in Solar Energy

April 02, 2019

The Future of Solar Energy Systems in India until 2022

The Future of Solar Energy Systems in India until 2022:

“I’d put my money on the sun and solar energy. What a source of power! I hope we don’t have to wait till oil and coal run out before we tackle that. I wish I had more years left!”- Thomas A. Edison

The Union Government’s ambitious National Solar Mission of meeting 175 Gigawatts (GW) Renewable Energy(RE) capacity by 2022 would give a boost to the solar energy industry in India. Out of the total 175 GW of RE produced, 100 GW would be from solar power, remaining from hydro, rooftop and bio means.

India has an enormous potential of becoming the largest producer of solar energy in the world. The geographical location can owe to becoming one. India is near to the equator. The eastern states of India- Rajasthan, Andhra Pradesh, Gujarat, Madhya Pradesh, Punjab, Haryana, and Maharashtra, have a suitable tropical climate to harness the solar power to its full capacity.

There has been a significant improvement in solar-generation capacity from 2014 to 2018. It grew eight times from 2,650 MW on 26 May 2014 to over 20 GW as on 31 January 2018. India's solar installed capacity reached 26 GW as on 30 September 2018. It has been able to make a considerable difference in solar power capacity due to the financial support by multinational investment banks, initiatives by Govt. of India and state level progresses. State-level progress has happened in the large Indian states along with the eastern states of India. Karnataka topped all the solar state in the FY 2017-2018, with the installed capacity of 600 MW at “Pavagada Solar Park” and the 2,000 MW (2GW alone) solar project to get fixed by the end of the year 2020. After Karnataka, Telangana and Andhra Pradesh were the leading states that year.

Below is the list of Government initiatives that have helped in the scale-up of the solar capacity since 2014:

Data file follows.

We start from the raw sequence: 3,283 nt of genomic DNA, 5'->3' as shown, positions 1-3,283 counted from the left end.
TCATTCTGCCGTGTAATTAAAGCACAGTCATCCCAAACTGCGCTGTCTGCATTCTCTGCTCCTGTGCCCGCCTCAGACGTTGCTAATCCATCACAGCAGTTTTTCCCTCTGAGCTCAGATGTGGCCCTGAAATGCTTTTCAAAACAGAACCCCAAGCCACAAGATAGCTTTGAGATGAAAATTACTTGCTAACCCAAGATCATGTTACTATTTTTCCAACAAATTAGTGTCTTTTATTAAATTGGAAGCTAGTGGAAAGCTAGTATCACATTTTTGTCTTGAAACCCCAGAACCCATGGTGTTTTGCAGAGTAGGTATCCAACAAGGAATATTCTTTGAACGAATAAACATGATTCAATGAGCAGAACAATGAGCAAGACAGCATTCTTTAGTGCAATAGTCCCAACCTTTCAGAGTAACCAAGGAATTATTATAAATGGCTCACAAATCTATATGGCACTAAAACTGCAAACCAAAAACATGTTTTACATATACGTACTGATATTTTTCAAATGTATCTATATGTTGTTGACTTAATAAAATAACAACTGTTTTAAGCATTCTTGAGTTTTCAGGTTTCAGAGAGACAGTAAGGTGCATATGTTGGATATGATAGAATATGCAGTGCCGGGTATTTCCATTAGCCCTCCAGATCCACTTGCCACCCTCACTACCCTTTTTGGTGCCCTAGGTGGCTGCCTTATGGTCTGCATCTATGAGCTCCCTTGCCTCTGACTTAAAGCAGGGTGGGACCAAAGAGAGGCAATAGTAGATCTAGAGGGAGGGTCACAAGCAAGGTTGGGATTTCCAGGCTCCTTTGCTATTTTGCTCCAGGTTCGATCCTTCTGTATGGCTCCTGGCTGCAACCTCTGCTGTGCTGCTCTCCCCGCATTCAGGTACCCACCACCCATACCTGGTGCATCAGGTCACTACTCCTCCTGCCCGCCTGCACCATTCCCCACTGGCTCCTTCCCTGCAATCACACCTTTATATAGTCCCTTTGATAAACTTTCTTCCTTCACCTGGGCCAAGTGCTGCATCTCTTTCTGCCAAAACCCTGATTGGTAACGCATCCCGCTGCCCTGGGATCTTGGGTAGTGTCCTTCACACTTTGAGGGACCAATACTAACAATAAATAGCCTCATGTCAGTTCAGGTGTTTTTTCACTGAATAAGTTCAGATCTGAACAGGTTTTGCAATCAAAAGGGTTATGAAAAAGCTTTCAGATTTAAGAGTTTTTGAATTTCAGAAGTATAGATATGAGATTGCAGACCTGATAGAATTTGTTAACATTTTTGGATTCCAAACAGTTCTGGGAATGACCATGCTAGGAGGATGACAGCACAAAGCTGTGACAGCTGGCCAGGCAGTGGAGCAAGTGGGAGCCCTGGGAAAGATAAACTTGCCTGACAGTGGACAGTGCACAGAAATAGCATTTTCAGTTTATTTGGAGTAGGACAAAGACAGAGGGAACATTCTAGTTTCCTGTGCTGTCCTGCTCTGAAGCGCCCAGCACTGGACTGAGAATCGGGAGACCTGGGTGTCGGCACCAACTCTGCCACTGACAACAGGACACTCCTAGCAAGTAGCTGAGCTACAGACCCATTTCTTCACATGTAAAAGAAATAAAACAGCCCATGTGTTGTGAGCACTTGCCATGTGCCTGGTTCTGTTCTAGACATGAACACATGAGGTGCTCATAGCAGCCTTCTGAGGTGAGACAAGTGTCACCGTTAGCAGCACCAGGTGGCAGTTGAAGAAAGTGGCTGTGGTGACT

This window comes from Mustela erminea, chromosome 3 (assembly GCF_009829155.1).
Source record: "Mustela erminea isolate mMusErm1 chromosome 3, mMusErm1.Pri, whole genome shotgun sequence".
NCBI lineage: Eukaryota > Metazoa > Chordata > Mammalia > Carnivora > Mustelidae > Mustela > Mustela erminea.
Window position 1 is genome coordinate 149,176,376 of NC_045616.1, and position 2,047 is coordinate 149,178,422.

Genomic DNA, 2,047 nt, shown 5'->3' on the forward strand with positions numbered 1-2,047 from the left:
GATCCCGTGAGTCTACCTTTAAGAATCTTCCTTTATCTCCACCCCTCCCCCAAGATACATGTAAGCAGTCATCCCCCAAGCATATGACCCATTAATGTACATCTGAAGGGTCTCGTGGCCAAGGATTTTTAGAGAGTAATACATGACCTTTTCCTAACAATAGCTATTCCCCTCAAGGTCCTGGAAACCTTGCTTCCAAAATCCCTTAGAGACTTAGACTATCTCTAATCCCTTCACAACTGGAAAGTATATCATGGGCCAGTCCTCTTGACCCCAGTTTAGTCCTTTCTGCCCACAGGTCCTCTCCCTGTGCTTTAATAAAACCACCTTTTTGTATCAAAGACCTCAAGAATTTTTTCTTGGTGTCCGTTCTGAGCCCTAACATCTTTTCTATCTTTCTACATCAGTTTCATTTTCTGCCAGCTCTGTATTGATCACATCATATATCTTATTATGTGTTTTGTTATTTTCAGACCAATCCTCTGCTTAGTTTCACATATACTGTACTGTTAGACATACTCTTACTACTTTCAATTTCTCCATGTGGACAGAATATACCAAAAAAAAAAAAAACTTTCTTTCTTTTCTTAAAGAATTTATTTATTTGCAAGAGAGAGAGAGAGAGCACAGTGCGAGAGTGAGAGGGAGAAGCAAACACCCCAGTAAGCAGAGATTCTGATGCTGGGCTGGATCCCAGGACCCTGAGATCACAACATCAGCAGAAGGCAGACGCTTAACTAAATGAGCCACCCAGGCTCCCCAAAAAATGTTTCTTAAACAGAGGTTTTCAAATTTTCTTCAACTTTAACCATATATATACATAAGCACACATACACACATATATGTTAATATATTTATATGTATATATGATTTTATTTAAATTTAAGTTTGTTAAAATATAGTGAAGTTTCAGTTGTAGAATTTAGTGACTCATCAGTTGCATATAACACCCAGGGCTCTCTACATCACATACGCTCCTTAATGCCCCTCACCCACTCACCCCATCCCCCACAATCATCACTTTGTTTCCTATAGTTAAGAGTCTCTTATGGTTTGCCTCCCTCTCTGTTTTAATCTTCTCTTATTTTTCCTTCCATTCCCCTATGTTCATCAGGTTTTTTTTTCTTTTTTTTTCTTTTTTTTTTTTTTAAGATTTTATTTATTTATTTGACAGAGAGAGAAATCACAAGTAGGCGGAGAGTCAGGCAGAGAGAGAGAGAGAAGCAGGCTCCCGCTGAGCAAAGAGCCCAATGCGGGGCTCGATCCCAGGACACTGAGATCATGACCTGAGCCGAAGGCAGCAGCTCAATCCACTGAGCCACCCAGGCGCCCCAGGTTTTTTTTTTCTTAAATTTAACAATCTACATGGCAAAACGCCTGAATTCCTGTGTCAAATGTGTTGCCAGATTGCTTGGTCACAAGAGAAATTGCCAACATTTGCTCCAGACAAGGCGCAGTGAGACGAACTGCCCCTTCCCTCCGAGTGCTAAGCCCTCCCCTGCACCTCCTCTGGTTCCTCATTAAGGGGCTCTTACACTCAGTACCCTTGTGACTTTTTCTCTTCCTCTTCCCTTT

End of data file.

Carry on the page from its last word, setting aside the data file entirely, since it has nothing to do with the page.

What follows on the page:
- The Union Cabinet approved raising funds through bonds issued by the Indian Renewable Energy Development Agency (IREDA) and Greenko for renewable energy projects. - Union Government’s decision to provide custom and excise duty benefits to the solar rooftop sectors also catalyzed the progress. - The Ministry of New and Renewable Energy (MNRE) has been implementing programmes such as National Biogas and Manure Management Programme (NBMMP), Biogas Power (Off-grid) Generation Programme (BPGP), and Waste to Energy Programme for setting up of Biogas Plants to fulfill the needs of people from remote areas.

Below is the list of financial support provided by International financial institutions:

- European Investment Bank (EIB) with YES bank financed a total loan amount of US$ 400 million for solar and wind projects in India. - EIB also extended a loan amount of US$214m to State Bank of India (SBI) for five grid-scale solar energy projects. These projects are due by 2020. - International financial institution World Bank approved US$ 100 million in the year 2017 for large-scale solar parks in India. - The World Bank also signed an agreement with the International Solar Alliance(ISA) to support India in its ambitious target. “India’s power system is among the largest in the world.”- remarked by World Bank

Alongside, there are economic factors if overlooked; the target might fall behind. As per the latest report by rating agency CRISIL, India still falls short by five times in achieving its goal of 100 GW solar power by 2022. It would be able to touch 78-80 GW solar power capacity against 20 GW (as on 31st Jan 2018), by fiscal 2023.


There has been an ongoing discussion on the imposition of safeguard duty on solar panels and modules. About 90% of the solar modules used in India get imported from China and Malaysia. So, 25% of safeguard duty imposition slowed down the overall project’s progress. It also impacted the outcome of bid price leading to cancellations of bidding tenders. Uttar Pradesh canceled an auction for 1000 MW solar project in July 2018 when the lowest bid came at 3.48/- per unit. Solar Energy Corp. of India (SECI) also canceled 950 MW of solar tenders due to the same reason. The solar power tariffs had gone down to 2.44/- per unit in 2017 which was threatening for domestic manufacturers of solar modules. So, Govt. decided on safeguard duty imposition. But this had led to cancellations of indispensable auctions. Later, Govt. lifted the safeguard duty which made the domestic manufacturers unhappy again.

According to Rahul Prithiani, director of CRISIL Research, Government should offer an incentive to help individual state project’s sustainability. It should also take each solar project bids more carefully and live with the bid price even if the tariffs are towards the higher side. Otherwise, the chances are India would miss upon the ambitious target of generating 100 GW solar power by 2022.